Child Safety: Medication Administration
Danette Glassy: Hello. I’m Doctor Danette Glassy. I’ll be your host for this episode of Keeping Them Safe.
Today, we’ll be talking about medication administration, which includes how to handle, administer, and store medication in early care and education programs. It's important to note requirements for your programs vary greatly from state to state. Most states, territories, tribes, or local health departments may have different regulations, training requirements, forms, or other procedures in place. It is important to understand and follow your state or local regulations as they pertain to medication administration. Medication is an important part of the health and wellness of children, but it can be dangerous if the wrong type or wrong amount is given to the wrong person or at the wrong time or even at the wrong way. It's important for you, as an early care and education provider, to know how to keep children safe around medication.
Caring for Our Children is a collection of best practice standards for early care and education providers. Caring for Our Children provides guidance for medication administration in your program.
Let’s talk about four recommendations now. Your program should limit the types of medications you administer. Medication administration should be limited to prescription or over-the-counter medications ordered in writing by a child’s prescribing healthcare provider. Your program will also need the written permission of the parent or guardian. The parent or guardian must bring any prescribed medication to your program in the original container labeled by the pharmacy to ensure that the right child is receiving the right medication. The specific information that is needed on the written permission form can be found in Caring for Our Children. Another strategy is to encourage parents or guardians to give children prescription medication at home, if possible. There is the potential for error when early care and education programs administer medication, so the at-home option might be safer. Another issue is having medication in your program is the risk of accidental poisoning. As we know, children are naturally curious. That colorful pill or bottle of liquid can look like candy to a child. Programs must make sure that children do not have access to medicine. As early care and education staff, it’s your responsibility to ensure that medication is in a proper container and kept away from children. Caring for Our Children recommends that all medications have child- resistant caps. These caps have been known to greatly decrease incidents of poisoning in young children. Caring for Our Children standards also recommend that programs store medications so they are inaccessible to children. All staff should be aware of the poison control number. It is 1-800-222-1222.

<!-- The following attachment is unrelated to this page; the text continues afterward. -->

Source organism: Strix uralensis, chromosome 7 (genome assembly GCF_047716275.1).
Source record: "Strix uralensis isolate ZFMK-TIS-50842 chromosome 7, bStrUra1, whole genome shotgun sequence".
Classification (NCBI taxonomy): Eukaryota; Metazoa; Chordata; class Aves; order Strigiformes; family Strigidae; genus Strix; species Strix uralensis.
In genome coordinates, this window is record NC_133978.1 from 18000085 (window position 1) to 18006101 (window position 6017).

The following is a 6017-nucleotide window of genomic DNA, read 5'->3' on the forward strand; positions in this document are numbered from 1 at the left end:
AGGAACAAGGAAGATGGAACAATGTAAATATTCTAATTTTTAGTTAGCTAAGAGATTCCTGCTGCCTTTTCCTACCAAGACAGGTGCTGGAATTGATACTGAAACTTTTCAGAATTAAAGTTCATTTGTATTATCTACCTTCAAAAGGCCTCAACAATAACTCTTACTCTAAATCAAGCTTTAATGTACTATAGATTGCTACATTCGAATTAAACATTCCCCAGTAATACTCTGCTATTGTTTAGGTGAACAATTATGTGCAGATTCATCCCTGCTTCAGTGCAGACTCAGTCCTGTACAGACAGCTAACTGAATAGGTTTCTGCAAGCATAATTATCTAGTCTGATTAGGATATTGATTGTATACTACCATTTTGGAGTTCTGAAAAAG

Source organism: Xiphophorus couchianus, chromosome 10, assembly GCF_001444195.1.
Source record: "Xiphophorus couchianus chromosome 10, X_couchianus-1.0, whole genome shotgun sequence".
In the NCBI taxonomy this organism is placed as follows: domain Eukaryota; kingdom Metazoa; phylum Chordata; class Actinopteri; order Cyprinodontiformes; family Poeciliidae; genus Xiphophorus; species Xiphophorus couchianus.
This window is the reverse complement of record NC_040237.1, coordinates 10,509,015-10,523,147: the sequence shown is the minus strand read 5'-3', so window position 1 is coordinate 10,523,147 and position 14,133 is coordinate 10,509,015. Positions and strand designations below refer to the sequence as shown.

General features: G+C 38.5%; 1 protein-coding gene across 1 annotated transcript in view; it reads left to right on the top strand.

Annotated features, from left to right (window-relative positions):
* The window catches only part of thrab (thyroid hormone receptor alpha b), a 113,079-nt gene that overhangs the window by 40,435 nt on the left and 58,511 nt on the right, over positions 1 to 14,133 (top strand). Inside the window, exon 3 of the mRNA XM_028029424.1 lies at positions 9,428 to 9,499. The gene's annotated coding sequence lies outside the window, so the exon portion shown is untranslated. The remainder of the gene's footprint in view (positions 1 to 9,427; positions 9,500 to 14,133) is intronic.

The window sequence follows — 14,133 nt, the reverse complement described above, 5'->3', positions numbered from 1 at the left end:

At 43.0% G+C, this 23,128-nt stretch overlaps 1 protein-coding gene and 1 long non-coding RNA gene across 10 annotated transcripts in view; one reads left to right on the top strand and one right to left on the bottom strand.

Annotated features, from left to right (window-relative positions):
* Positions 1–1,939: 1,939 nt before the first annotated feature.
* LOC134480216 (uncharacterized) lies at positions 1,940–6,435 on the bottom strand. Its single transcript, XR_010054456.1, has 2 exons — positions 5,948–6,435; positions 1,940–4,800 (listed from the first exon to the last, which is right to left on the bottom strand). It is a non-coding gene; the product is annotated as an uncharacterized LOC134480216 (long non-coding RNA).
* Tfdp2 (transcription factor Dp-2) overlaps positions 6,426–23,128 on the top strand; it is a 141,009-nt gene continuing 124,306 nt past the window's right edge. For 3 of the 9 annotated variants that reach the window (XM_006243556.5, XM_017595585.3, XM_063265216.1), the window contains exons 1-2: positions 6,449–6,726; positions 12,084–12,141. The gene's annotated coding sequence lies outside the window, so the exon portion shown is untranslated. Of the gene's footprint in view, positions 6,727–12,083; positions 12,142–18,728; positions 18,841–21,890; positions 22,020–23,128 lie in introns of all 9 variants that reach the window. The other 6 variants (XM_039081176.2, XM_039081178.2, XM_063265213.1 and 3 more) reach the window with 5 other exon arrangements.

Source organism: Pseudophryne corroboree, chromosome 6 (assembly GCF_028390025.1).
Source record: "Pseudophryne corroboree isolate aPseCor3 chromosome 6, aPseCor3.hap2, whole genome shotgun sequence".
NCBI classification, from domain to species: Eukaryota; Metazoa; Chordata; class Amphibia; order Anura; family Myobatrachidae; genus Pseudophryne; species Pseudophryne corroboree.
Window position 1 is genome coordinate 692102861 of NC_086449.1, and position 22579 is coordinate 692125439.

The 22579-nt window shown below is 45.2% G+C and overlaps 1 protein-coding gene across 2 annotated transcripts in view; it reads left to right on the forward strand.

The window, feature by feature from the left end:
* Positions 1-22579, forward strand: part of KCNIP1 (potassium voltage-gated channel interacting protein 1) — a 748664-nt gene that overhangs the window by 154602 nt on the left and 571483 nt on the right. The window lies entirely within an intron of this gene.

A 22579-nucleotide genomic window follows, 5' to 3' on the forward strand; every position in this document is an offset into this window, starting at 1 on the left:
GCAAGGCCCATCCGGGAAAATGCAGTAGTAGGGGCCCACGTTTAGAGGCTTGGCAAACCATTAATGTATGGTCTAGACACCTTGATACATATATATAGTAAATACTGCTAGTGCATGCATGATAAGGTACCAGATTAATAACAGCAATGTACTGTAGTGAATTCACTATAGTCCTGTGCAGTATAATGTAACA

Next, let’s talk about training. All states and territories require that teachers and program staff who supervise children are properly trained in medication administration. Increasing numbers of children who attend early care and education programs take medication, so training is extremely important. Be sure to follow your state’s regulations on medication training requirements. At the end of this video, check out the additional resources and online training that include more information on this topic. Finally, let’s talk about what should happen if your program experiences an emergency, including evacuations, lockdowns, and shelter in place.
The time to think about and plan for medication transport is before a potential emergency. Every early care and education program should have a written plan for handling first aid supplies and medication to be included in an emergency kit. The written plan should include individual care needs for children who have medications, equipment or other assistive devices, including detailed instructions on medication administration and how staff will ensure medications, equipment, and devices will be included in the emergency kit. Remember: You can find resources and trainings on the video page.
Before we close, I have a few questions for you to consider. First, what is your current plan for making sure your staff understand your state’s policies and procedures on medication administration? Second, how do you ensure your staff are practicing safe administration procedures? Third, how do you ensure children will have access to their medications in the case of an emergency?
Thank you for spending this time with me. We’ll see you on another episode of Keeping Them Safe. Remember: The more you learn the safer they are.Close
In this video, Danette Glassy, M.D., summarizes the importance of having proper policies and protocols on medication administration and answers common questions on labeling, storage, and procedures for emergency medications.